In order to buy DAI for example you will need a MetaMask wallet (or any of the ones below). In other words to participate on MakerDAO you will have to fund a wallet.
So if you want to try this go to makerdao.com and click on “use Dai” (at your own risk!)
This takes me to oasis.app and asks me to connect a wallet:
There’s tonne’s of wallets
I’ll come to wallets in a bit but the key point to note is that you cannot do much without a wallet. Similar to when you go to a store to buy groceries you can’t “checkout” without your wallet. When I click on “Connect Wallet” and Choose “MetaMask” because I have a MetaMask wallet (With very little money - im still a bit scared)
Now my wallet is connected to MakerDAO and as you can see my wallet is on the ETH Mainnet
Once connected I have to (for MakerDAO) create a Maker Vault and move ETH from my wallet and borrow Dai(based on how much I have in wallet)
Once I do this I’ll be using Dai on MakerDAO and can earn money and participate in Web3.0 Key thing to note is that a wallet is the central part of your identity. MakerDAO/Oasis didn’t ask me to create an account or sign in. Just connect my wallet. Similar to how Google Sign On works, the wallet functions as my “Google Sign On” and I’m in. All transactions I do on MakerDAO will be recorded to my identity/wallet. So, really, the first thing you need is to create a wallet.
Going back to Why Web3.0 matters, Chris Dixon says:
Tokens give users property rights: the ability to own a piece of the internet
The Dai token gives me ownership of the MakerDAO (similar to a share in FB)
NFTs give users the ability to own objects, which can be art, photos, code, music, text, game objects, credentials, governance rights, access passes, and whatever else people dream up next.
NFT’s give me ownership to a specific piece of art (best way to think about is that its another form of token on another application)
NFTs exist on top of blockchains like Ethereum. Ethereum is a decentralized global computer that is owned and operated by its users.
This is similar to what I said above for a token
Blockchains are special computers that anyone can access but no one owns.
This is Ethereum, for example
Ethereum is powered by a fungible token, ETH, which is used to incentivize the physical computers that underlie the system. ETH is also the system’s native currency for transactions, like NFT purchases.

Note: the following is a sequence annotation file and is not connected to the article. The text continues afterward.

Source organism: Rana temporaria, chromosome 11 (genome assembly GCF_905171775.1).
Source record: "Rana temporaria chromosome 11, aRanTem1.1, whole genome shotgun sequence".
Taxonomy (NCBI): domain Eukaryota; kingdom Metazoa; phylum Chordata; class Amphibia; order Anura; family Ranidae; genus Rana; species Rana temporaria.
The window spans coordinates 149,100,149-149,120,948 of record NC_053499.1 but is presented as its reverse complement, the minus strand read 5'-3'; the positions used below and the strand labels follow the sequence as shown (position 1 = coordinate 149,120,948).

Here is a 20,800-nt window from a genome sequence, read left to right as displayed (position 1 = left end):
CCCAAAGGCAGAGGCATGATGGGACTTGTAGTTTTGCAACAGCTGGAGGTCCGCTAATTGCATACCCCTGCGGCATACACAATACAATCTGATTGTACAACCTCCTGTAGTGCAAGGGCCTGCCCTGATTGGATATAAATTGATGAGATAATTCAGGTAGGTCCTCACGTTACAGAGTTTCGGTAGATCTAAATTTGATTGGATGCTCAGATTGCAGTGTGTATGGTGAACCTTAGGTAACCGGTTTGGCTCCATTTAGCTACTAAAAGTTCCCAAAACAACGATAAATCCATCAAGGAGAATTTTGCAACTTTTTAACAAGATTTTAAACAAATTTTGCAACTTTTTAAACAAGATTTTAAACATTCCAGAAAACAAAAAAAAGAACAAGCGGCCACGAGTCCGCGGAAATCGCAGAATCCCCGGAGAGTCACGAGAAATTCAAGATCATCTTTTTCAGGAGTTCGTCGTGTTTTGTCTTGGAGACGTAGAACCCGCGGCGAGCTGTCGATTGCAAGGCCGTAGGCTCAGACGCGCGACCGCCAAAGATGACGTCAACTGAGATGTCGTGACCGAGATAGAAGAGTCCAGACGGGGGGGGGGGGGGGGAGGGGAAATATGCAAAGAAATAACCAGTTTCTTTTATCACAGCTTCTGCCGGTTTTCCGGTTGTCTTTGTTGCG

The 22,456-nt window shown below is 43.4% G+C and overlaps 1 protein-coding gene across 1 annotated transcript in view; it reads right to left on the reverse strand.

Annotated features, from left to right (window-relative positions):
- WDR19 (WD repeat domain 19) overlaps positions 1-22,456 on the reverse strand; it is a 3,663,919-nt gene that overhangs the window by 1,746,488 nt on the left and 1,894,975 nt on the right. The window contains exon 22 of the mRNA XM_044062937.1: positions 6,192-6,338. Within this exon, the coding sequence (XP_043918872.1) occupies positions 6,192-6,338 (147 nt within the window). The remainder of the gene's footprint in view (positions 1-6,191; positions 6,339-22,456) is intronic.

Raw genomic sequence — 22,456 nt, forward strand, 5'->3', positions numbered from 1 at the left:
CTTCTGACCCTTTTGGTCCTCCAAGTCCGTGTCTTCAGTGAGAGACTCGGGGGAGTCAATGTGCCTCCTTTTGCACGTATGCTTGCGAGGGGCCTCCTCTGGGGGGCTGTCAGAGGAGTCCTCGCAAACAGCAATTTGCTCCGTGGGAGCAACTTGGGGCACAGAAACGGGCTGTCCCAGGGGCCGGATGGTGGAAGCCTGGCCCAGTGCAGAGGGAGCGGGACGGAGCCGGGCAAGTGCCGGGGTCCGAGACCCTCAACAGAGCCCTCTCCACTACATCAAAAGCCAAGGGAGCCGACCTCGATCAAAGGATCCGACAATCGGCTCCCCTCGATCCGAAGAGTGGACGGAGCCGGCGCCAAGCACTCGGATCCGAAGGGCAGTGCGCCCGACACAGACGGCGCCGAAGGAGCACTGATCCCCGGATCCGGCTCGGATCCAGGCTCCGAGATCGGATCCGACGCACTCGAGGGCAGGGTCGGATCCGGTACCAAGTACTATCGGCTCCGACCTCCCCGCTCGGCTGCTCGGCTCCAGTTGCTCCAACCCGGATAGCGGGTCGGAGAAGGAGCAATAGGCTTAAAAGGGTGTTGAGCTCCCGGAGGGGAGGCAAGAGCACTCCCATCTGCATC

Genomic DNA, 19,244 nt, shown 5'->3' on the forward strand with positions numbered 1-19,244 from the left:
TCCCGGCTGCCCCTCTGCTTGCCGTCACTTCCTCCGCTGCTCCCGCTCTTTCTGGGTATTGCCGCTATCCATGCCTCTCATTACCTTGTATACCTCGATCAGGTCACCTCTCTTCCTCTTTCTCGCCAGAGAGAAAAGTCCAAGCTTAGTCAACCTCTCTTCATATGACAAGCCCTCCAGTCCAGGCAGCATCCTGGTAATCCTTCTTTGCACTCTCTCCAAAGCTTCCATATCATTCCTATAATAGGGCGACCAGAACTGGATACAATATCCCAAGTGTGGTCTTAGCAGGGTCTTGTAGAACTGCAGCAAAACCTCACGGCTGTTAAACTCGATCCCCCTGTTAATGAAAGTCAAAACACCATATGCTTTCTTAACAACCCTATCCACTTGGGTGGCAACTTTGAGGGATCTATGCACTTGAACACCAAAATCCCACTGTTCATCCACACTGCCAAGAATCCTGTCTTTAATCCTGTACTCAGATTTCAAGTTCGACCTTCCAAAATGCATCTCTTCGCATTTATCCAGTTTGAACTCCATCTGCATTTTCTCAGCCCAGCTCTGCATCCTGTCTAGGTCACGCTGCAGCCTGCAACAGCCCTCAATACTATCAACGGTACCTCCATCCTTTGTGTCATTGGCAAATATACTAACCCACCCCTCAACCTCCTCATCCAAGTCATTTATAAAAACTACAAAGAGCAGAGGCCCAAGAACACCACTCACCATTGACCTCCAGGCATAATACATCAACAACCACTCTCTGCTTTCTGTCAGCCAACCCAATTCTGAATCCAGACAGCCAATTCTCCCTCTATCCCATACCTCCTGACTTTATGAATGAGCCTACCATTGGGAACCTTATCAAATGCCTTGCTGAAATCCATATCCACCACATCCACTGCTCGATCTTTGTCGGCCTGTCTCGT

This is the main ETH token
There are many ways for users to acquire fungible and non-fungible tokens. You can buy them, but there are also ways to earn them.
Key point here. You either work for the NTF/FT or buy them!
Uniswap famously retroactively airdropped 15% of its governance tokens to early users of the protocol. Community grants like this have become common in web3 as a way to build goodwill and incentivize adoption.
Community grants are in some ways “free shares”. This helps communities grow/adopt as once you own something you are likely vested in it!
You can also earn tokens through creative and entrepreneurial activities. For example, people are earning roughly $100 million worth of ETH per day selling NFTs.
You can sell your product (art in this case even though this is a “jpeg”)
Tokens align network participants to work together toward a common goal — the growth of the network and the appreciation of the token.
As I mentioned above, if you own a token you want the value to go up!
This fixes the core problem of centralized networks, where the value is accumulated by one company, and the company ends up fighting its own users and partners.
You, the shareholder, own the company and have voting rights in some ways on a DAO (I’ll talk about DAO’s more soon)
We’re very early on in this game but if Web1.0 and Web2.0 has taught us any lessons, its time to start understanding Web3.0 (and owning a piece of it now!)
In the next part of this I’ll cover some more ground though please expect it to be all over the place as Web3.0 is not a nice clean problem to understand and there are new things happening everyday which I can barely wrap my mind around!
Thank you for reading. Stay safe, be well! If you enjoyed reading this please consider sharing with a friend or two (or sign up here if you came across this or were forwarded this)